Friday, January 15, 2010

Food Friday: Dairy and Meat

When I challenged myself to eat from food storage for the winter, a couple of the exceptions to my own food storage were meat and dairy.

In the past we have grown a pig. We would visit a local farm in the spring and buy a little piggie and grow the pig all summer long. The first year that we did this ,we had a source of slop from a local restaurant which reduced the cost of growing the pig. We also were able to get sour milk from a local farmer. The pig got any scraps from the garden and canning season. We did buy some feed for the pig. In the fall, usually late October, early November, hubby would butcher the pig. We figure that our cost for growing the pig to butcher size was about 350.00. The following year our slop source dried up, the farmer was charging for sour milk and feed prices skyrocketed when the price of a barrel of oil reached 147.00. Our costs were significantly more than the year before. We spent about 500.00 for the pig that year. Now granted, the meat from the pig lasted a whole year and compared to the cost of a half pig from the farmers market; which was 400.00, we saved some money.

Our whole approach to meat has been that we want it to be local, we want to know where it comes from and we don't want to eat a lot of it. So, given our period of flux, we decided that we did not want to grow a pig this year but we also did not want to invest the 400.00 on a half a pig. So, for now, we are buying a few pounds of meat from a local farm a couple of times a month. This is usually ground beef and stew beef. Our local farmer's market has a winter market once a month and we will buy chicken there. We eat meat about once a week. It is usually included in a soup or hot dish. When we cook a roast or a roasting chicken every things gets used. First a meat and potatoes sort of meal, then a soup or enchiladas ( or both) and then a stock is cooked and canned for soups later.

If we decide to grow a pig in the future we hope to share the pig with another person to defray the costs. It really is a lot of meat and we do not eat that much of it. We would also grow a couple of crops, such as pumpkins and mangles to finish the pig on. We would also forage acorns for it as well.

We have moved to natural grains for our sheep. It is a mix of corn, oats, barley and molasses. This is a feed mixture that can be feed to all animals which means that we can purchase it in bulk and keep our feed costs down and feed it to any other critters we may have. It also is partially, locally sourced grains. We pondered organic feeds but they are really pricey. We also do not want to use commercial feed pellets because we really want to know what our animals are eating.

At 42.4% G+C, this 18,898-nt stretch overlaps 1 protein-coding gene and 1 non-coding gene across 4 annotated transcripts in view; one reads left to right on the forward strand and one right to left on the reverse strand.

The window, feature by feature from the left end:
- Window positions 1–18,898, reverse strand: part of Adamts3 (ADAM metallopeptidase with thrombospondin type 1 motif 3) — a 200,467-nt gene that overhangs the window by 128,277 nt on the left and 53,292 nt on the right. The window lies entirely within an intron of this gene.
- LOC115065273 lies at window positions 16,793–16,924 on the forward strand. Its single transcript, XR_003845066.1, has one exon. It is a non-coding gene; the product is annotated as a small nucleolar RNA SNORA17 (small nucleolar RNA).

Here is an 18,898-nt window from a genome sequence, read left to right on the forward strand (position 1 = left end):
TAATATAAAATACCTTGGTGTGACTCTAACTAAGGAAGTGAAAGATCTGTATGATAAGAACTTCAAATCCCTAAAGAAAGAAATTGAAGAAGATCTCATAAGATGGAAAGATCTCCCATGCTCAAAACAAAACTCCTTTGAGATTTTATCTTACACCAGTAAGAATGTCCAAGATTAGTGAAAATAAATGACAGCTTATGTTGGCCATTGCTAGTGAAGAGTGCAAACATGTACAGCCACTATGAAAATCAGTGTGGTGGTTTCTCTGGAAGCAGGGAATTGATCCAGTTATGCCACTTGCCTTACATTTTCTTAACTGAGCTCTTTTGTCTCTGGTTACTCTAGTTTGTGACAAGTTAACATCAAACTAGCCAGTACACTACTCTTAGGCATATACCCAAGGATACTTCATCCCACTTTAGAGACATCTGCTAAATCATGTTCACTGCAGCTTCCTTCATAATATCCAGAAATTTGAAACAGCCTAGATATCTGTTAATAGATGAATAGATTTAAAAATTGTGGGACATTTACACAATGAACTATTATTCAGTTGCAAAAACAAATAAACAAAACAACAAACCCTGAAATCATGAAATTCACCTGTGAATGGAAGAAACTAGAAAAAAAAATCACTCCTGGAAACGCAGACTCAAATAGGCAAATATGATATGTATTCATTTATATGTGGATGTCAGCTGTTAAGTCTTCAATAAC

As for dairy that is a mix bag from many sources. We eat Cabot Cheese which is a co-op that buys milk from Maine. We drink Oakhurst milk which is also the distributor for Moo MilkAnd I buy organic raw milk from the natural foods store to make yogurt. Kate's homemade butter is produced in Maine.

I have approached yogurt making off and on over the years. But I recently have begun making it on a regular basis when I realized that if I bought a quart of yogurt at the store it was nearly three dollars for the quart but if I buy the organic milk I can make two quarts of yogurt for 3.00. No brainer. And, I am not trying to figure out what to do with all those yogurt containers. I buy my culture from Dairy Connection. I bought Yogourmet when I started. It can be found in the refrigerated section of the healthfood store. From the yogurt, I can make yogurt cheese.

But my home dairy pursuits may be expanding. We have some friends in town that want to get a family cow. They called to see if we would be interested in buying milk from them. I said that we would be. So soon, we will be getting several gallons of raw milk a week from them. It is my hope to start making mozzarella cheese with some of this milk. I think I will start with this kit. Some of the reading that I have done says that you can freeze mozzarella cheese so this is something that would be easy to make in several batches a month. Our friends also have a cream separator so we will also be able to get cream to make butter and ice cream!

As for eggs. Well, alas, the beautiful barred rock above is from our flock from last year. But when we put our house on the market we passed our hens and roosters on to a friend. So for now we buy local eggs from the local feed store. As soon as we are settled we plan to get some more ladies ( but no gents) and we will have eggs again.

Next week I will discuss veggies and fruits.


laura228 said...

I enjoyed reading your post. It's nice to know other people who care about eating local. It's always a great feeling for me to put a meal on the table and know where everything came from. You can't beat the freshness, quality and purity of something you raised yourself or grew yourself.


Robj98168 said...

Interesting. I get my milk delivered from Smith Bros. Farms in Kent WA. They also deliver local organic eggs,cage free eggs,(From just around Olympia, WA) butter, cheese (Tillamook- close to local from Tillamook Oregon)Coffee (Vashon Island Roastire) So I feel pretty good about it!

Fleecenik Farm said...

Woe, Rob that is pretty cool that they deliver. Once we get settled I would like to look into a Distributor in Maine called Crown of Maine that serves co-ops, buying clubs and healthfood stores. There are some really great things on the local food front here in Maine and I hope to have a post about it next week.